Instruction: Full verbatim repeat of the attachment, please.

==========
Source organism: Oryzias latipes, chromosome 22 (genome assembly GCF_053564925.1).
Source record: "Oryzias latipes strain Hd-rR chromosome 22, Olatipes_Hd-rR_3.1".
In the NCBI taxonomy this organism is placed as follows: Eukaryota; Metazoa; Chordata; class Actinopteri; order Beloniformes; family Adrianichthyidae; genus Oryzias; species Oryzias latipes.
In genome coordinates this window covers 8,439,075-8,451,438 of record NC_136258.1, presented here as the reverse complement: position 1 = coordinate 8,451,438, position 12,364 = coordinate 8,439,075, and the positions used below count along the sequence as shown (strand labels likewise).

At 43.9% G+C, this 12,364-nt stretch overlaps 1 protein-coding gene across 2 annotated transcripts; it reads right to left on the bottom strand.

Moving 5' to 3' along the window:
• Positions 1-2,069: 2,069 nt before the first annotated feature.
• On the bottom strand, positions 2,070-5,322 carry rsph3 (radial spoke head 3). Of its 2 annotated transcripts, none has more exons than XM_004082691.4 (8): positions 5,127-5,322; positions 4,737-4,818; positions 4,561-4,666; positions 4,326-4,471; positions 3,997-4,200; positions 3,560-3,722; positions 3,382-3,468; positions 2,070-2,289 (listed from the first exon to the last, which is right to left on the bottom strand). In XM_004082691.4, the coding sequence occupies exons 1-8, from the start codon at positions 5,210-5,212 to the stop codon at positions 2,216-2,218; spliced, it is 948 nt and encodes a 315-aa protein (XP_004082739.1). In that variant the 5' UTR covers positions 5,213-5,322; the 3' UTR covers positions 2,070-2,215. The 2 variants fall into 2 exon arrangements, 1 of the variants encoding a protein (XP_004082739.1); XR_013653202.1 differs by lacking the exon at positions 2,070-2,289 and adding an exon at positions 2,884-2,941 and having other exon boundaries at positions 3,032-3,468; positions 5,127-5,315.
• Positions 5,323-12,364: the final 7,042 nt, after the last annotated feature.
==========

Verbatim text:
Source organism: Oryzias latipes, chromosome 22 (genome assembly GCF_053564925.1).
Source record: "Oryzias latipes strain Hd-rR chromosome 22, Olatipes_Hd-rR_3.1".
In the NCBI taxonomy this organism is placed as follows: Eukaryota; Metazoa; Chordata; class Actinopteri; order Beloniformes; family Adrianichthyidae; genus Oryzias; species Oryzias latipes.
In genome coordinates this window covers 8,439,075-8,451,438 of record NC_136258.1, presented here as the reverse complement: position 1 = coordinate 8,451,438, position 12,364 = coordinate 8,439,075, and the positions used below count along the sequence as shown (strand labels likewise).

At 43.9% G+C, this 12,364-nt stretch overlaps 1 protein-coding gene across 2 annotated transcripts; it reads right to left on the bottom strand.

Moving 5' to 3' along the window:
• Positions 1-2,069: 2,069 nt before the first annotated feature.
• On the bottom strand, positions 2,070-5,322 carry rsph3 (radial spoke head 3). Of its 2 annotated transcripts, none has more exons than XM_004082691.4 (8): positions 5,127-5,322; positions 4,737-4,818; positions 4,561-4,666; positions 4,326-4,471; positions 3,997-4,200; positions 3,560-3,722; positions 3,382-3,468; positions 2,070-2,289 (listed from the first exon to the last, which is right to left on the bottom strand). In XM_004082691.4, the coding sequence occupies exons 1-8, from the start codon at positions 5,210-5,212 to the stop codon at positions 2,216-2,218; spliced, it is 948 nt and encodes a 315-aa protein (XP_004082739.1). In that variant the 5' UTR covers positions 5,213-5,322; the 3' UTR covers positions 2,070-2,215. The 2 variants fall into 2 exon arrangements, 1 of the variants encoding a protein (XP_004082739.1); XR_013653202.1 differs by lacking the exon at positions 2,070-2,289 and adding an exon at positions 2,884-2,941 and having other exon boundaries at positions 3,032-3,468; positions 5,127-5,315.
• Positions 5,323-12,364: the final 7,042 nt, after the last annotated feature.